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There is no doubt that Probiotics (DFM’s) are the future of the global feed industry. Many antibiotics and ionophores are being ‘banned’ in countries around the world as consumers opt for more ‘natural’ traceability. Historically, compared to antibiotics, Probiotics lacked science and data to support the growing evidence of results through many areas of animal productivity. Today, this data is becoming more and more available as nutritionists, feed companies and industry leaders see unquestionable value in these products.

 

DFM is a combination of ruminant specific microorganisms that promotes proper rumen micro flora function and growth for a more stable and effective digestive tract. DFMs are very effective, and with an improved rumen environment it can lead to higher production, allows for better feed efficiency and reduces the risk of pathogenic microbes becoming established in the digestive system to improve overall animal health. In addition, stable digestive tracts are better equipped to absorb required nutrients needed for crucial biological functions such as reproduction. 

The concept of DFMs began in the 1950s when researchers observed a positive growth response in animals fed antibiotics.  This led scientists to theorize that intestinal microflora play an important role in the growth of animals.  Further research determined a healthy intestinal tract consists of microflora in a delicate balance between two general types of microorganisms, beneficial and potentially pathogenic.

The coexistence of beneficial and potentially pathogenic bacteria is an important factor in the general health of an animal.  If this balance is upset, the number of beneficial bacteria could decline while the number of potentially pathogenic bacteria could increase, compromising the animal’s health and growth potential.  Feeding DFMs containing live, beneficial bacteria can help to maintain this balance, which may help optimize animal health and growth performance.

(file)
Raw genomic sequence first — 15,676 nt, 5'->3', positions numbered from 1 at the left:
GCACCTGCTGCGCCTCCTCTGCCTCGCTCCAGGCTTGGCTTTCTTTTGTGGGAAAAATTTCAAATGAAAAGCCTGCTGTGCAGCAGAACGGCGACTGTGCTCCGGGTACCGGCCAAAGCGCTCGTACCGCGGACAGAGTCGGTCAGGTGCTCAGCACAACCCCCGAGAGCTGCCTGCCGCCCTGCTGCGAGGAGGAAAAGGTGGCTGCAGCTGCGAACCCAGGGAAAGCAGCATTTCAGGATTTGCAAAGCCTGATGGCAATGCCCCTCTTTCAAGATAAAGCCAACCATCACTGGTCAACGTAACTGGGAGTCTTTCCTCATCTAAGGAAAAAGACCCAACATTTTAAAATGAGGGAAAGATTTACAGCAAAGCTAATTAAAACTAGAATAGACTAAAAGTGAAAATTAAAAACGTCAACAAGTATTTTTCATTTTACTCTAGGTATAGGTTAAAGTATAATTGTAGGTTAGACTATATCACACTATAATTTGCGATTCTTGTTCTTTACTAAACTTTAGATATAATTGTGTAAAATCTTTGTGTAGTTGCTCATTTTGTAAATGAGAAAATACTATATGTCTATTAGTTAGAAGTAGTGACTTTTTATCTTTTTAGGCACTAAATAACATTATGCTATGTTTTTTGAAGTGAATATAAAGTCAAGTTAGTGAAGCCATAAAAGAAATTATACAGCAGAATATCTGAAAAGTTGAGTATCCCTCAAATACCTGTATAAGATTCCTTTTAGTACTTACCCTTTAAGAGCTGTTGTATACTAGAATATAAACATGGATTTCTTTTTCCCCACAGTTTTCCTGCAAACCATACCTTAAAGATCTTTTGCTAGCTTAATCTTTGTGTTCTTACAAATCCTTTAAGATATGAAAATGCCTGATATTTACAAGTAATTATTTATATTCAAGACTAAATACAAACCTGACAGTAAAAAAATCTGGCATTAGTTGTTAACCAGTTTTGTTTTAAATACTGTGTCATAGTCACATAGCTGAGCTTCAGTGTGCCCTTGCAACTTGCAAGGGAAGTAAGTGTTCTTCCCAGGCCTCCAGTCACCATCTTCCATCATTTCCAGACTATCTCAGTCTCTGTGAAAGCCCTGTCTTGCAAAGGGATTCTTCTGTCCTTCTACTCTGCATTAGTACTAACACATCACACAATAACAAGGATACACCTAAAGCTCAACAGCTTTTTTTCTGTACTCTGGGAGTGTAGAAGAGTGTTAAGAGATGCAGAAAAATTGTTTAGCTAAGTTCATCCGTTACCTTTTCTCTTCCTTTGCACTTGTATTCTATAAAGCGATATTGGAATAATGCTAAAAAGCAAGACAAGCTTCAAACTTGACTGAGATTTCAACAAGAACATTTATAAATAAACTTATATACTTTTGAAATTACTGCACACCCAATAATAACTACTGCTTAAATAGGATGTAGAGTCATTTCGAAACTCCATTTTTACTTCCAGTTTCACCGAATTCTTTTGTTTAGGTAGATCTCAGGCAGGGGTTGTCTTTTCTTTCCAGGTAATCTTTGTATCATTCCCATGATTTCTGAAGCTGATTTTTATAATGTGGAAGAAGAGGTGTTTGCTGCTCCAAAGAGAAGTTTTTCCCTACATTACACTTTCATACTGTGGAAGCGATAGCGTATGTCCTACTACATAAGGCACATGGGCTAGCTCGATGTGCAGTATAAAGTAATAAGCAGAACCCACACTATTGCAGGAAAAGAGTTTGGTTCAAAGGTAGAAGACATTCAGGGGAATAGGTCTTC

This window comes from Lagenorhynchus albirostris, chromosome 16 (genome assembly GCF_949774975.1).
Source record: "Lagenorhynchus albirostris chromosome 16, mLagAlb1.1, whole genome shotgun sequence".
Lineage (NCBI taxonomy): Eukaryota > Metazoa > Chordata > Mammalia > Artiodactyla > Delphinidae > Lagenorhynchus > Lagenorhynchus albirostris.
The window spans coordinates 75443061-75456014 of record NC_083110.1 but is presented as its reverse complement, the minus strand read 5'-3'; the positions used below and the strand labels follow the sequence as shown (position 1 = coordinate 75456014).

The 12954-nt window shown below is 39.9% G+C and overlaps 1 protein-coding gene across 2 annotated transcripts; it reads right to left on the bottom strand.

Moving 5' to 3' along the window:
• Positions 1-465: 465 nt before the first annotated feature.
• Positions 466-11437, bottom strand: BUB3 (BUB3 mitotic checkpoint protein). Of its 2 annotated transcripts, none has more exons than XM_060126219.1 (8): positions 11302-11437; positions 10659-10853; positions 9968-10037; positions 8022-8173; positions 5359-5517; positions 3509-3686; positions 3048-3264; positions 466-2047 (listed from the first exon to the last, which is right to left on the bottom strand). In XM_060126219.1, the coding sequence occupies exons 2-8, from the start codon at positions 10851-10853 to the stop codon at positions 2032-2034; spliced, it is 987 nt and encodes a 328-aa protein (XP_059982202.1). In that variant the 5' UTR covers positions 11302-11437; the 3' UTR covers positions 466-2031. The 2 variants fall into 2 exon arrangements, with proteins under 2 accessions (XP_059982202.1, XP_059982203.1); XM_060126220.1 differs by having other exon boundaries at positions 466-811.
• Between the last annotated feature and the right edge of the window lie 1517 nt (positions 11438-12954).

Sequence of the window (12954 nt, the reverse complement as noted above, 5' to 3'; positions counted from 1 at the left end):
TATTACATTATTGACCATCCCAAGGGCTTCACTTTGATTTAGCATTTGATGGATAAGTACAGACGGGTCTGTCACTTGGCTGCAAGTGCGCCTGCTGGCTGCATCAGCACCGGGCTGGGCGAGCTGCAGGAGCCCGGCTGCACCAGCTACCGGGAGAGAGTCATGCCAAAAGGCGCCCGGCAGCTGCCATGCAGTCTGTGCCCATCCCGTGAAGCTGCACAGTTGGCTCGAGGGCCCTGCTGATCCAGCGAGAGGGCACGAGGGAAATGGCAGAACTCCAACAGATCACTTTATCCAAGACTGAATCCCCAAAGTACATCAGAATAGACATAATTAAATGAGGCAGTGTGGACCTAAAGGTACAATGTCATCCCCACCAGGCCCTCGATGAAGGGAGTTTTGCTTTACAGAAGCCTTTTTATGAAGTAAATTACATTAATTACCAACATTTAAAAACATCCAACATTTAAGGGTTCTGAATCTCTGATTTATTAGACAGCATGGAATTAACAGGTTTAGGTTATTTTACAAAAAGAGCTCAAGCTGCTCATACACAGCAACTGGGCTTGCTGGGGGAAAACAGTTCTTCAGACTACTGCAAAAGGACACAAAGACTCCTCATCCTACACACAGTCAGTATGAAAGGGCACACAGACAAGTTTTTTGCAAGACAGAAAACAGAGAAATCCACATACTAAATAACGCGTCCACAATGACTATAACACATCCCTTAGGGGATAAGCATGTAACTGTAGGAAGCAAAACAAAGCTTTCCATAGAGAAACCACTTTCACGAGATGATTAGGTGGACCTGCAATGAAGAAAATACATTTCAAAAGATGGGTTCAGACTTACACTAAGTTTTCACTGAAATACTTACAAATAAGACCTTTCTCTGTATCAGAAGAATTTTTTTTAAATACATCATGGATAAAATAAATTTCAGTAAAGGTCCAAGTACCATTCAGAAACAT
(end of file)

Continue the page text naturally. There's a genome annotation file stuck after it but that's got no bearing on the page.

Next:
Proposed DFM Modes of Action

Production of organic acids – DFMs have been found to produce a number of organic acids.  The most common are lactic, acetic, and formic acids, which inhibit intestinal pathogens.  Organic acids also serve as energy sources to the animal or other beneficial bacteria.

Production of antimicrobials – Research has reported certain strains of bacteria produce bacteriocins, antibiotics, hydrogen peroxide, and other compounds that inhibit intestinal pathogens.

Competitive exclusion – The basic idea behind competitive exclusion is that the beneficial DFM organisms occupy the attachment sites that potentially pathogenic bacteria use and thereby prevent them from colonizing the intestinal tract.

Stimulation of immune response – Research has reported that when animals are fed certain strains of bacteria, the activity of their immune systems increases.

Enzyme activity – Beneficial bacteria, especially Bacillus, produce a variety of enzymes.  Proteases, amylases, lipases, and glycosidases are just a few of the enzymes which may be produced.  This may also explain improvements in feed efficiency that have been observed when certain DFMs are fed.  Bifidobacterium bifidum produces a DNA polymerase that has been reported to be important in repairing damaged cells.

Reductions of toxic amines – Amines, produced by some intestinal microbes, are irritating and toxic, and have been associated with diarrhea.  Lactic acid bacteria have been found to reduce the level of amines in the gut and to neutralize enterotoxins.

 

 

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